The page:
In the video — narrated by a news reader — Qutb is seated in front of six masked men, some holding rifles. He said he was being treated well, adding that the Egyptian mission in Baghdad was not cooperating with the U.S.-led multinational force and was only trying to help the reconstruction of Iraq, according to the newscaster.

While Egyptians have shown sympathy for countrymen who went to Iraq to work and ended up held hostage, the kidnapping of a diplomat was likely to focus public attention on their government's policies toward Iraq. Many Egyptians and other Arabs extoll Iraqis fighting Allawi's U.S.-backed government as freedom fighters and accuse their own governments of siding with hated America against Arabs.

The crisis came amid a new surge in kidnappings.

A group calling itself "The Holders of the Black Banners" released videos Wednesday and Thursday saying it was holding three Kenyans, three Indians and an Egyptian hostage and would behead one every 72 hours beginning Saturday night if the Kuwaiti trucking company they work for did not stop doing business in Iraq and their countries did not pull their citizens from here.

In a new video broadcast on Al-Jazeera on Friday, the group added to its demands, calling for the release of all Iraqi detainees in Kuwaiti and U.S. prisons, and calling on the drivers' Kuwaiti employer to compensate relatives of people killed in Fallujah.

The new demands were almost certain to go unmet, but the tape Friday — also narrated by the news reader — did not appear to repeat the beheading threat and bore no other specified threat against the men.

The militants gave the company a 48-hour deadline, but it was unclear that meant the initial deadline was extended until Sunday.

Iraq has been wracked by 15 months of car bombings, assassinations, sabotage, kidnappings and other violence intended to drive out coalition forces and hamper reconstruction. In response, U.S. forces launched the strike in the volatile city of Fallujah early Friday targeting suspected terrorists linked to al-Zarqawi.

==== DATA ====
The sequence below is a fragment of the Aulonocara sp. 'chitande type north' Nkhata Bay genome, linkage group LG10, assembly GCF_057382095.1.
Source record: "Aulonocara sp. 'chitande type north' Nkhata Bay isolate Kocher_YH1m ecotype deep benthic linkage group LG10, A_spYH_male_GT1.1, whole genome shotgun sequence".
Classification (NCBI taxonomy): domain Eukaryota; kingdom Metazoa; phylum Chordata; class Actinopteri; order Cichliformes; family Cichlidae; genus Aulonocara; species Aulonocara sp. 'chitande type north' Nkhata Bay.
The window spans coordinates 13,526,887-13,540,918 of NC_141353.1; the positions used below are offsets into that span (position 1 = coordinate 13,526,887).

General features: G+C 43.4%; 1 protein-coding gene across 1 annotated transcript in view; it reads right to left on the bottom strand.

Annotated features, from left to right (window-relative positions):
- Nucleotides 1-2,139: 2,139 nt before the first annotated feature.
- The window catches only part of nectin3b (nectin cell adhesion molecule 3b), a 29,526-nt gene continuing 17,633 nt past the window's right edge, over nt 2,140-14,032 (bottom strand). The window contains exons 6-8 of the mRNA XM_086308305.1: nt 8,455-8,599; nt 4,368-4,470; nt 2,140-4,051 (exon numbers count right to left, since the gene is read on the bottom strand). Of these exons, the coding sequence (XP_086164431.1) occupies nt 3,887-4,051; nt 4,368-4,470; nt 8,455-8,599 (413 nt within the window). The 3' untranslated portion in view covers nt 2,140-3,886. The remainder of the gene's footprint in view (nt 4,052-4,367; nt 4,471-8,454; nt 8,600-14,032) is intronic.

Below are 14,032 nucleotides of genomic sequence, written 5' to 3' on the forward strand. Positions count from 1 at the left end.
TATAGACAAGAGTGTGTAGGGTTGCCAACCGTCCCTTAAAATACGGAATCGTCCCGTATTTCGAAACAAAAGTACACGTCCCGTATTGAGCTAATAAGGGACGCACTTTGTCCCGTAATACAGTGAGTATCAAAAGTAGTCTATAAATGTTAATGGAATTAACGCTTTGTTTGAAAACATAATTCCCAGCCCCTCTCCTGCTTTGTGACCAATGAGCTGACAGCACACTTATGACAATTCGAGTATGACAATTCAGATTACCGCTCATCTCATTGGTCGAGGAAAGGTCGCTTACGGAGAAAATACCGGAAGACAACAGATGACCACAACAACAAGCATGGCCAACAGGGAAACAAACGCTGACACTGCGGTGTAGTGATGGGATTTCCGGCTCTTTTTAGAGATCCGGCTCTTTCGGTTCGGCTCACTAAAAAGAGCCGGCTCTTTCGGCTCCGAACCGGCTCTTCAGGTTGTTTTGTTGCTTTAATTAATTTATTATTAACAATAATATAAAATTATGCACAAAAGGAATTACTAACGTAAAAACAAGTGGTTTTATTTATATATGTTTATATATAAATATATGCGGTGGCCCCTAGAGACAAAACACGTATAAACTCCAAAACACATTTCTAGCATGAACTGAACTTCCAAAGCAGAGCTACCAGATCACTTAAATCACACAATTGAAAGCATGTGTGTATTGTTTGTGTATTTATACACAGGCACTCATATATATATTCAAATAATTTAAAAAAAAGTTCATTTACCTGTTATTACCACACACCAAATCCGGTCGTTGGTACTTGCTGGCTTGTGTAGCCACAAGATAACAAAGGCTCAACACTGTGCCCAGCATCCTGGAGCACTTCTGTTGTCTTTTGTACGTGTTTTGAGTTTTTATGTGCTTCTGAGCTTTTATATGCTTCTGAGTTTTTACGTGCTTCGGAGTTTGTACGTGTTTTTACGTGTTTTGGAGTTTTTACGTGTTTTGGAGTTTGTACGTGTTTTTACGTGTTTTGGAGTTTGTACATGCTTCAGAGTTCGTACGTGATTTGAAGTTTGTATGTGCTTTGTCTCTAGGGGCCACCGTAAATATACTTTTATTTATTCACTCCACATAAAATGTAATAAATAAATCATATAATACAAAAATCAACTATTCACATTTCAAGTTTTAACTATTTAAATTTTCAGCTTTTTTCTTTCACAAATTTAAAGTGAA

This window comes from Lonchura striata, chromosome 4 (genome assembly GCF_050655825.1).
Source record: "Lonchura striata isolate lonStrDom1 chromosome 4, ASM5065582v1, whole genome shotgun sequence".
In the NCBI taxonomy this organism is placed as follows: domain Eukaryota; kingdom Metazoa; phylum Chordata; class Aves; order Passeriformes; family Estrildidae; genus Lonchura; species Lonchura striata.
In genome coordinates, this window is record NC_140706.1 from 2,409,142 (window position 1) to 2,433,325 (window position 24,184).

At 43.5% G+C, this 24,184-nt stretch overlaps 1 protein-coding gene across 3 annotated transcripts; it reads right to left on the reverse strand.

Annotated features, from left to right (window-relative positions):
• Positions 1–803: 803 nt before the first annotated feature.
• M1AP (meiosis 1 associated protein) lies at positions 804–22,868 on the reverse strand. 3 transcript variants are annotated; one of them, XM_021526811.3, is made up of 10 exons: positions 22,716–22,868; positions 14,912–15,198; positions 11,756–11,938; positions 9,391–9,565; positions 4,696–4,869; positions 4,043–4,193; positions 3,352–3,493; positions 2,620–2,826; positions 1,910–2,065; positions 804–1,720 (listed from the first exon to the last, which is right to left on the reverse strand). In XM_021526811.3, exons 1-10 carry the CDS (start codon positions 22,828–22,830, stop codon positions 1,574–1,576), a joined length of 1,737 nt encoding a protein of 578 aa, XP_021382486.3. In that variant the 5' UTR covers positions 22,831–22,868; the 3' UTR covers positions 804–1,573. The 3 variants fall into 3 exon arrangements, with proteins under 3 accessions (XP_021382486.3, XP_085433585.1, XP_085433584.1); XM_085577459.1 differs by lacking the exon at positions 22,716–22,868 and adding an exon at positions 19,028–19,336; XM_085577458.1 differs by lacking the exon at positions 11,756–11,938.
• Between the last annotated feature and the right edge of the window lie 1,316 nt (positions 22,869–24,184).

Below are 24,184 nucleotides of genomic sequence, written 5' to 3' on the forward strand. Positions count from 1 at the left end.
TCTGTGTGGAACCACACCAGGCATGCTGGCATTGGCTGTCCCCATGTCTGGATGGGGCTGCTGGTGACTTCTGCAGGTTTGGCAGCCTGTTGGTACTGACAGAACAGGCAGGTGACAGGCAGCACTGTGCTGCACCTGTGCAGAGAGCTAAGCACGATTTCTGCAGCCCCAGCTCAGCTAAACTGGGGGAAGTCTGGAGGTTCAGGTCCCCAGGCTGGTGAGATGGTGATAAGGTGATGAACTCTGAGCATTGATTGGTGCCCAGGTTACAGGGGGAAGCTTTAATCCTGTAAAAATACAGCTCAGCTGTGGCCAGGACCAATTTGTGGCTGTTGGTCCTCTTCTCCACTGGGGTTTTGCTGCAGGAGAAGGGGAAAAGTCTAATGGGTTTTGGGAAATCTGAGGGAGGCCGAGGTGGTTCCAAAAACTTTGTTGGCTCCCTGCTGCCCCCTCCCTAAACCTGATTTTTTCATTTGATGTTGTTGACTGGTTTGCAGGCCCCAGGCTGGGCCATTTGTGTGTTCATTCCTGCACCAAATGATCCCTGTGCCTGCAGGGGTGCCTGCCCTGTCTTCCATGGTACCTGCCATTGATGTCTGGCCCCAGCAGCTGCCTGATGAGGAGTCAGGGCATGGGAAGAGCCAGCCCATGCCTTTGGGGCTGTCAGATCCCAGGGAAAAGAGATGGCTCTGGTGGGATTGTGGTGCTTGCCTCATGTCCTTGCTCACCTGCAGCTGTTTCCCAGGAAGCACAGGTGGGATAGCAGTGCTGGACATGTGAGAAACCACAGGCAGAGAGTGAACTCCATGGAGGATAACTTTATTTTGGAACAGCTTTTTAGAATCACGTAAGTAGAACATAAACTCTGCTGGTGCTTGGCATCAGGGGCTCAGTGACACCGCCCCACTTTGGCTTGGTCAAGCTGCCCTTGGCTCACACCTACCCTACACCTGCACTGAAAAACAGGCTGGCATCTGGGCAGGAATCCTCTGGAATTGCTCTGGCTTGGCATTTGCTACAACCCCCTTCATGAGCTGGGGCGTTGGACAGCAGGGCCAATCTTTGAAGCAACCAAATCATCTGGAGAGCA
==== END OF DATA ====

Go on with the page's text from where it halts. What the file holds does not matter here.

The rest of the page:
Dr. Kamal Al-Ani, a local hospital official, said the attack wounded five civilians, including three children. Witnesses denied the house was harboring militants.

"We have nothing to do with the resistance or al-Zarqawi. These are pretexts used by the U.S. military to terrorize the people in Fallujah because U.S. soldiers are unable to face the insurgents," said Saddam Jassim, the home's owner.

The military said the strike, like others in Fallujah, was conducted in coordination with the interim government. The military has been limited to such strikes since the Marines pulled back from Fallujah — a focal point of resistance to the U.S. occupation — after besieging it for three weeks in April.

The military claimed seven strikes in the city in roughly a month "have eroded Zarqawi's base of support and ability to carry out terror attacks against security forces and the people of Iraq."

Elsewhere Friday, one person was killed and nine people wounded — including a pregnant woman and two children — when a roadside bomb exploded in Baghdad's northern suburb of Toubechi as a bus passed by, officials said.

Gunmen killed a retired Iraqi officer, Maj. Gen. Salim Majeed Blesh, 58, and his neighbor, Sami Noori, 68, as they headed for prayers in the northern city of Mosul, police said.

Blesh had run a Mosul employment office set up by the former U.S. occupation government; his killing appeared part of a wave of attacks against police and officials working with U.S. forces.

Also, two U.S. soldiers were killed and one was wounded in a roadside bomb Thursday near Samarra, 60 miles north of Baghdad. The military announced that two collisions between armored vehicles and civilian vehicles killed 11 Iraqis.